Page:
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December 02, 1950 - Image 5

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Publication:
Michigan Daily, 1950-12-02

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'THE MICHIGAN DAILY

I

,G

£xspert Says Artistst
Joi Outlook:
Eneouriagin g
y + r Tech nical
~M eDemanded
k Evei body is getting jobs these>
days!" according to T. Luther#
Purdom, director of the Univer
sity's Bureau of Appointments.
Thy," s ~tuation, as outlined by#
4 dm 1 s greatly improved ov-'
kr last eltuary's low,tand is as
Y o , 6Mtime 'since 'the war.
* - *
rl SIt INtERS ARE- again in
net emand," Purdom said.
Thereis. a greater demand for .
teck a n°than there are men.
.. J ha ve calls for PhD's i
SEnglisb, economics (a heavy de-
n} id here), psycholoy, educa- HOLLY HOP-Doing a little h
tol° pjsychology and " but'iness for West Quad's annual Holly HI
" ministration, The crop is
Sin tese fields. In fact midnight today, are Remo B
?_Whin; in every field except (seated); Joe Simpson, '51,1
'!story in no way approaches Marshall Hershon, '53, publicity
St--e-an d.
f. ie t4acher shortage contin- COOK LECTURES ENJ
,Ies. in 1meitary education it is
p a.Ino t a great as last year.
*.I* aelver Cal
~kia' AISW be higher O f
gys show that, -all beginning sal-
s aries: willaverage 20 to 9 dollars
po Mfr onth more, than last June." By HARLAND BRITZ
cP._rdo'e elaims-that the campus Calling for "understanding of
"floodeW by: employers." Since our democracy and the strength
,RctcLhe has had between two and that comes with it in order to save
lip1byrs per day in his office. ourselves and help to save others,"
o Aiaji~ fors were' cited Prof. Robert MacIver concluded
by Pwro mfor ta orsereakcindthe sixth annual Cook Lecture se-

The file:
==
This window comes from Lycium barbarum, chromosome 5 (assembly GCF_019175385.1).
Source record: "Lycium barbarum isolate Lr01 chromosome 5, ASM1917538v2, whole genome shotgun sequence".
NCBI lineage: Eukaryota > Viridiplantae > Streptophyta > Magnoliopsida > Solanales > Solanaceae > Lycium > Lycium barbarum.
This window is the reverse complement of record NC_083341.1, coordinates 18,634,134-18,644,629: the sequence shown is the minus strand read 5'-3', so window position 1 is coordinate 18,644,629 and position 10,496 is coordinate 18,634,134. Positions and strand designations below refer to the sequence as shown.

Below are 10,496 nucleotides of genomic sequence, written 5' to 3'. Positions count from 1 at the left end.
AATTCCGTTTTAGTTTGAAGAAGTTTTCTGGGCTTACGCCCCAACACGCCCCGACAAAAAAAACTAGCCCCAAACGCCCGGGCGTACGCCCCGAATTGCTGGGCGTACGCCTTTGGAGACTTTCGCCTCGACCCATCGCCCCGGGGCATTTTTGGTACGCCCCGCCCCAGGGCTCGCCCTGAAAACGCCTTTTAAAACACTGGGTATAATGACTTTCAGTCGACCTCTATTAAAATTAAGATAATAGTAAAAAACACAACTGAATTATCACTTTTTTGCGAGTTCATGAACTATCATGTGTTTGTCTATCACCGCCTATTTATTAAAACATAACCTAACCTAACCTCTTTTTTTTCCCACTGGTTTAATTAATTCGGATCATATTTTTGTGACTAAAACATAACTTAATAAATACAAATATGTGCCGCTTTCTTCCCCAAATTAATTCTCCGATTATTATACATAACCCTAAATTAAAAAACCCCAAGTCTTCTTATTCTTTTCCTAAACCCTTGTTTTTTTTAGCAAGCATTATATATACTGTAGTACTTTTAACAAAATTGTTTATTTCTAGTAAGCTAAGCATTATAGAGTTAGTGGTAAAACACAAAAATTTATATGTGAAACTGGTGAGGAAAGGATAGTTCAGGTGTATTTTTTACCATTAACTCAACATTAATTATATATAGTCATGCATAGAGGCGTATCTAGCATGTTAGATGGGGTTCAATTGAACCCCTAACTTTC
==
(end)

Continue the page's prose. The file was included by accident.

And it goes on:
s by Purdom for thze recent; break inris
the employment i icture. One is rtes'
the ;revtalized war production "America, strong in resources
3 p ograrii. The other is that re- and free from terror and poverty,
Spcacnent are needed to fill posts must be responsive to the new de-
,4 t by 'nbn being drafted into mands upon it and it is not enough
toe services. to be armed," MacIver asserted.
*i"And 'from indications I've re-* *
d Aive irdorm noted, "thereris SPECIFICALLY, MacIver point-
I ift ogli6St of :a chance for a let- ed out that when the United States
~ u~ ir theinextifew months." prevents the colored peoples from
3 . I
enjoying the opportunities of its
., , , { economic system, it cannot hope to
i 1 ,sTo Prerf orm put across democracy to the peo-
ples of Asia, the Near East and
In the first of-"a series of facul- Latin America.
ty piano recitals Prof. Helen Titus, "Such a situation," he pointed
-o.the Sci'fd*4 ifl ppear out,'only, supplies ammunition to
" tW M~ohynythLydia those. who -wish, us ill. Those that
Mendelssdhnahettr .- , we DWish Ito influence' just won't,
She wil play a. iorlogra^m of Mo- tke us seriously."3
t, Schbeft, avel and she will MacIver regretted, "that our
feature'-"Nostalgic Waltzes" by the { people often don't see where the
-:Music. Schidds' No6s- incy. da'ngr lies." They "sometimes op-
- --T- - - -
-l tIVV

at Work

-Daily-Malcolm Shatz
last-minute work on decorations
lop, to be held from 8:30 p.m. to
oila, '53, decorations chairman
music chairman (center) and
chairman (right).